Q: What is the difference between evaporator superheat and system superheat?

A: Superheat varies within the system, depending on where it is measured. The superheat that the thermal expansion valve (TXV) controls is the evaporator superheat. This is measured at the outlet of the evaporator. The refrigerant gains superheat as it travels through the evaporator, basically starting at 0. The refrigerant enters the evaporator, travels through the evaporator absorbing heat and reaches a maximum at the outlet. System superheat refers to the superheat entering the suction of the compressor. Some people confuse system superheat with ‘return gas temperature.’

Superheat varies as the saturated suction pressure of the refrigerant varies. Return gas temperature is a temperature value measured by a thermometer or other temperature-sensing device. It does not vary due to pressure changes.

Q: How much system superheat should I see at the compressor inlet?

A: Compressor manufacturers like to see a minimum of about 20F of superheat at the compressor inlet. This is to assure them that no liquid refrigerant is entering the compressor.

Q: What is refrigerant floodback?

A: Refrigerant floodback is a result of liquid refrigerant returning to the compressor during the running cycle. The oil is diluted with refrigerant to the point that it cannot properly lubricate the load-bearing surfaces.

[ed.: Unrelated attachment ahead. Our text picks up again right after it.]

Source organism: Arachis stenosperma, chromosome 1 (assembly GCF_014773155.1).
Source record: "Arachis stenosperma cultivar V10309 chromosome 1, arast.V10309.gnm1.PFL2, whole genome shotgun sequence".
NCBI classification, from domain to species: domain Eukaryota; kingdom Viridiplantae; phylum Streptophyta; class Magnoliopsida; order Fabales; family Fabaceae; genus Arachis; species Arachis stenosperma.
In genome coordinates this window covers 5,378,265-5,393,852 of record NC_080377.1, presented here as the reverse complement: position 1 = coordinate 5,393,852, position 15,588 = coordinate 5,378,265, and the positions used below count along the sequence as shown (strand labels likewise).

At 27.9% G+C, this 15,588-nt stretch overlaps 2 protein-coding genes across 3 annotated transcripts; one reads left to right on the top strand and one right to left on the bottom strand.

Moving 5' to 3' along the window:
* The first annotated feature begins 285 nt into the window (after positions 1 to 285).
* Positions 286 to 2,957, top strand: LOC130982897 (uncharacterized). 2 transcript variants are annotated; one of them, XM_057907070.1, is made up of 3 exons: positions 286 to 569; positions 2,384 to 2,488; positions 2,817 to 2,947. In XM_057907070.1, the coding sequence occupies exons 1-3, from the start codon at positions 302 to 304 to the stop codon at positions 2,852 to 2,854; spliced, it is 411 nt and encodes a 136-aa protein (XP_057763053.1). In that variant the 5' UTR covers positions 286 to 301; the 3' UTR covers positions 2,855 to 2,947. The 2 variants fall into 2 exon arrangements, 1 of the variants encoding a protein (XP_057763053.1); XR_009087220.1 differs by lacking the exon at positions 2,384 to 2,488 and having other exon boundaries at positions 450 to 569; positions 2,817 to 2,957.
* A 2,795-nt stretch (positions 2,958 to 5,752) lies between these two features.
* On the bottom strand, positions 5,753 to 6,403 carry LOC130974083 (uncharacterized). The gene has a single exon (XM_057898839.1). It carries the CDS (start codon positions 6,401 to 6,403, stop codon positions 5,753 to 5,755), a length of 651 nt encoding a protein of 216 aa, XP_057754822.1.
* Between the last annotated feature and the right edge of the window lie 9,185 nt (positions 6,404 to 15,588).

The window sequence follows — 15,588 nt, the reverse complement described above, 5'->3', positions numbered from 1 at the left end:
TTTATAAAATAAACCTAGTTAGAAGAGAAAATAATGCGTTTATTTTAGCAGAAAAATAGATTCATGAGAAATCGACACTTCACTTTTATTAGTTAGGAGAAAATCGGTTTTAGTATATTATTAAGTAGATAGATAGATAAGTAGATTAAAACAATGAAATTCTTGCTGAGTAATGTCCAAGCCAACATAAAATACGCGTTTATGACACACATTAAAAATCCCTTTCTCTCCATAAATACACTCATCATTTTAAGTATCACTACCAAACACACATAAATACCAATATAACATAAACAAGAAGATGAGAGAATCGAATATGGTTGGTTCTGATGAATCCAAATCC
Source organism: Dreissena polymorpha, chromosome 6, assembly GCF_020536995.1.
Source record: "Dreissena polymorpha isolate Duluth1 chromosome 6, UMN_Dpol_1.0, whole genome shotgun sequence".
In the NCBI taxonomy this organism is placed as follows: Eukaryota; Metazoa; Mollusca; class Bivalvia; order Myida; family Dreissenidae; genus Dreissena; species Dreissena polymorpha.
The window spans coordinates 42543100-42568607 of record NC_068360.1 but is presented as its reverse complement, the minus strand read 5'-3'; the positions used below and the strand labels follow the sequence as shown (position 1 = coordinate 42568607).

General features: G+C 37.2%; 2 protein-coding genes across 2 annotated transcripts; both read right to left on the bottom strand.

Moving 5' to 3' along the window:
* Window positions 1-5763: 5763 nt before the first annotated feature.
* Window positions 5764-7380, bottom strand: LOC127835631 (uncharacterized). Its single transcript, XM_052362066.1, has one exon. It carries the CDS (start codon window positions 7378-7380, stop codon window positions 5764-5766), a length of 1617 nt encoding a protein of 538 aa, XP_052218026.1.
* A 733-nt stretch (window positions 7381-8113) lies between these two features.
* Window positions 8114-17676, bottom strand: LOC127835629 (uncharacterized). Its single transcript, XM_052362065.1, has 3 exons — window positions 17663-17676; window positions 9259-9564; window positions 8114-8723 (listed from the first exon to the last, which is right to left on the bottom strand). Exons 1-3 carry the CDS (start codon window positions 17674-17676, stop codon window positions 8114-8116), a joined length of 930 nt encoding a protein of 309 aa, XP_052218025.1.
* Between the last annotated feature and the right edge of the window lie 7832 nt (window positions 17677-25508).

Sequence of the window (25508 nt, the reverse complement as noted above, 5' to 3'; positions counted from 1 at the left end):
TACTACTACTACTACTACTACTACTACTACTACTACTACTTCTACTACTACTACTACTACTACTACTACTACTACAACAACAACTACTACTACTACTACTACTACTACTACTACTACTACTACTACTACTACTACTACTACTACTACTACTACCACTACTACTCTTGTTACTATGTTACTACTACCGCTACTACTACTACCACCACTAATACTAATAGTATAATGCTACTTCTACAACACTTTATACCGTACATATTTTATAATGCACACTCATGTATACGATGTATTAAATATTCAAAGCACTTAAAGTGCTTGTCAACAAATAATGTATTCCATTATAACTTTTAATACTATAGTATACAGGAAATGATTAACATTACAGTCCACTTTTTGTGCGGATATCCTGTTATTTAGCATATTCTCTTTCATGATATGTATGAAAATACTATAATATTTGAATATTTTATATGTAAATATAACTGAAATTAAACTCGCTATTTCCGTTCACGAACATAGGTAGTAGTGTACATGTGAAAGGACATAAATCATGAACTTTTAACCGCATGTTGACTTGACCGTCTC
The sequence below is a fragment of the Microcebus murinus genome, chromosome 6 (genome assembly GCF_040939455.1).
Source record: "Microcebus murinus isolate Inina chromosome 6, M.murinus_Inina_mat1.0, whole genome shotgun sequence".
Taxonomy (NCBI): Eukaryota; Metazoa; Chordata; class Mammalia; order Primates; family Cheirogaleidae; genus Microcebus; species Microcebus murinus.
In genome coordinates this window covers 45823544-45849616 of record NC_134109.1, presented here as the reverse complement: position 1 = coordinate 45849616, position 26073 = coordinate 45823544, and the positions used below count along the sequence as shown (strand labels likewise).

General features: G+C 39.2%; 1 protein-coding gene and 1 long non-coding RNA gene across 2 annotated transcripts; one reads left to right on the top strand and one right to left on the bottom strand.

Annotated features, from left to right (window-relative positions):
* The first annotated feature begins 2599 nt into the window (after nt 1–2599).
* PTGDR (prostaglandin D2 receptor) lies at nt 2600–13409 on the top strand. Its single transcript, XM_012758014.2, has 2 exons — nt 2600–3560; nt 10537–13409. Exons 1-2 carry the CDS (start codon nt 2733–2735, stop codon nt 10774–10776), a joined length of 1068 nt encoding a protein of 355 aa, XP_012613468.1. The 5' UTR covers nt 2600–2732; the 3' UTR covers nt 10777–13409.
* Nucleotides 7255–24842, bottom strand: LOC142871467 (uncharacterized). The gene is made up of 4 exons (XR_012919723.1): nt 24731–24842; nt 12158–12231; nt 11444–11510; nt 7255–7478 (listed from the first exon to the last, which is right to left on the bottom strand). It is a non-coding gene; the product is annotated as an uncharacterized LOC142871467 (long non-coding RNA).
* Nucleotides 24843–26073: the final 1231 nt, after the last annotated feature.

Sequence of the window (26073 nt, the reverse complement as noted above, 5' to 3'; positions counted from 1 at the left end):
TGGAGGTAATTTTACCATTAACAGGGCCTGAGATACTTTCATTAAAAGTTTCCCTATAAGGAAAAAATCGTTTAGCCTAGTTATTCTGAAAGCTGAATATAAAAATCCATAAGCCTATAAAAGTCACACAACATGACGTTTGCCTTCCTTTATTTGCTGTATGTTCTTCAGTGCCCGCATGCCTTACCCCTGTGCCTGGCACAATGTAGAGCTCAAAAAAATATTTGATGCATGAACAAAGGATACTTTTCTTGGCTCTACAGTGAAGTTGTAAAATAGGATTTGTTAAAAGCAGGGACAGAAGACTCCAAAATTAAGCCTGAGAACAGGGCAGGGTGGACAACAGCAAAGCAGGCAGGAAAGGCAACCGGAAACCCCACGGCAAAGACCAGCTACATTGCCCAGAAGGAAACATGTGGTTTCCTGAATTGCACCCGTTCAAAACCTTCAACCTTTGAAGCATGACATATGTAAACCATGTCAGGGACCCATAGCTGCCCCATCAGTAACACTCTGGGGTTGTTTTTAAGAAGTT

Q: What are the signs of refrigerant floodback in an air-cooled compressor?

A: Signs of refrigerant floodback in an air-cooled compressor include worn pistons and cylinders; and no evidence of overheating

Q: How does refrigerant floodback happen in an air-cooled compressor?

A: Refrigerant floodback in an air-cooled compressor happens when the liquid washes the oil off of the pistons and cylinders during the suction stroke, causing them to wear during the compression stroke.

Q: What are the signs of refrigerant floodback in a refrigerant-cooled compressor?

A: Signs of refrigerant floodback in a refrigerant-cooled compressor include the center and rear bearings being worn or seized, a dragging rotor and shorted stator, a progressively scored crankshaft, and worn or broken rods.

© Emerson Climate Technologies. Used by permission.